Finding Bugs

Learning on program graphs can be used to find bugs such as the one shown in the example at the beginning of this post. For this, the model is given a program, a location in that program and a list of variables that could be used in that location. The model is then asked to predict which variable should be used. To handle this task, the program is transformed into a graph, with a special node corresponding to the location to consider. By considering the computed representation of that special node, as well as the representations of the nodes corresponding to the allowed variables, the network can compute how likely each variable is. Such a model can easily be trained by feeding it millions of lines of existing code and does not require specially annotated datasets.

When the model is run on new code and predicts a var1 with very high probability, whereas the programmer has chosen var2, this may indicate a bug. By flagging these issues for review by a human expert, actual bugs have been found. As an example, consider the following example taken from Roslyn, the Microsoft C# compiler:

Note the highlighted uses of the parameter filepath and the field _filePath, which are easily mistaken for each other. However, the use of _filePath was just a typo, which the developers fixed after researchers reported this and similar issues. Similar bugs were found, reported and fixed in a range of other C# projects as well.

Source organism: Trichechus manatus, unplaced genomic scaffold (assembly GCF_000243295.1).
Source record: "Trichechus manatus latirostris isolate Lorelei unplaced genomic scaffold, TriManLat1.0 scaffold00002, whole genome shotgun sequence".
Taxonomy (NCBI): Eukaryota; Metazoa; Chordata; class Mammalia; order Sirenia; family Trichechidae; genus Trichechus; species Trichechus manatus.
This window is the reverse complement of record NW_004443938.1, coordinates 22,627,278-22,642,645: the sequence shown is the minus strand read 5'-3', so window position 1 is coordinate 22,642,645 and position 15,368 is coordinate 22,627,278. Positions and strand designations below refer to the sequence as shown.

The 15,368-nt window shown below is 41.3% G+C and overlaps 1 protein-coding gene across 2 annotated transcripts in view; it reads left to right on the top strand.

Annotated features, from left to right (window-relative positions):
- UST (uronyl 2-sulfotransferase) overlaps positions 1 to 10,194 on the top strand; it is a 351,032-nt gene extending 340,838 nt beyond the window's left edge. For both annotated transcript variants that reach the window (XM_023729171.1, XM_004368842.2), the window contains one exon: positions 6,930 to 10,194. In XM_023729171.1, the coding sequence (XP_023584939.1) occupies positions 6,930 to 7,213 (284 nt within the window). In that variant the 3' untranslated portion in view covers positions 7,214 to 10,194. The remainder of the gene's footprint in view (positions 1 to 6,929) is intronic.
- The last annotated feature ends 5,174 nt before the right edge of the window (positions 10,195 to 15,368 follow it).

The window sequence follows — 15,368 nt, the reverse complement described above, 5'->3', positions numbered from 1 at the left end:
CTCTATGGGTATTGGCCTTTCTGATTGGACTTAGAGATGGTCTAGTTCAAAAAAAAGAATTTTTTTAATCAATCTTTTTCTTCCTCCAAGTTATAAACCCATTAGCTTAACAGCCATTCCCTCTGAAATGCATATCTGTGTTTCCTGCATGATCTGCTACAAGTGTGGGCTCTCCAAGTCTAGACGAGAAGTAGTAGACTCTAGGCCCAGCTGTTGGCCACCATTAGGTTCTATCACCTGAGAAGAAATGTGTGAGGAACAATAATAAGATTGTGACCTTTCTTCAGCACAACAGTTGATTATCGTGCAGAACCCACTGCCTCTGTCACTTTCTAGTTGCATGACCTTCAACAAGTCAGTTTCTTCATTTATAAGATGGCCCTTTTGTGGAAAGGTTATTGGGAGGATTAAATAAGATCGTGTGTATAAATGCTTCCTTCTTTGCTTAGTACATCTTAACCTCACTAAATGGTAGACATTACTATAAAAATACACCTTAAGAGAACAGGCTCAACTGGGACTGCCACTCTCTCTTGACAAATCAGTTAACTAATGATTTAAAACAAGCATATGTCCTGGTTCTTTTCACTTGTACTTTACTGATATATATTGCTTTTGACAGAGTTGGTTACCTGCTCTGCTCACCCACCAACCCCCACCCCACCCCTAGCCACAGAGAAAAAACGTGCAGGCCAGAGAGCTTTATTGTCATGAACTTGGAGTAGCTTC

In a larger quantitative evaluation, the new approach fares far better than traditional machine learning techniques. As baselines, a bidirectional recurrent neural network (BiRNN) working directly on the source code and a simple extension of the BiRNN accessing some information about the flow of data were considered. To evaluate the different models, open-source C# projects containing 2.9 million lines of source code in total were analysed. The different machine learning models were shown the source code in which a single variable was blanked out and were asked to predict the originally used variable (assumed to be almost always correct, as the code was well-tested). In a first experiment, the models were tested on held-out files from projects that contributed other files to the training data. In a second experiment, the models were tested on data from entirely new projects. The results are shown in the following table, where learning on the newly proposed program graphs leads to substantially better results.

Future Applications

Program graphs are a versatile tool for applying deep learning methods on programs. Microsoft’s incoming AI residents will continue to study their applications over the next year.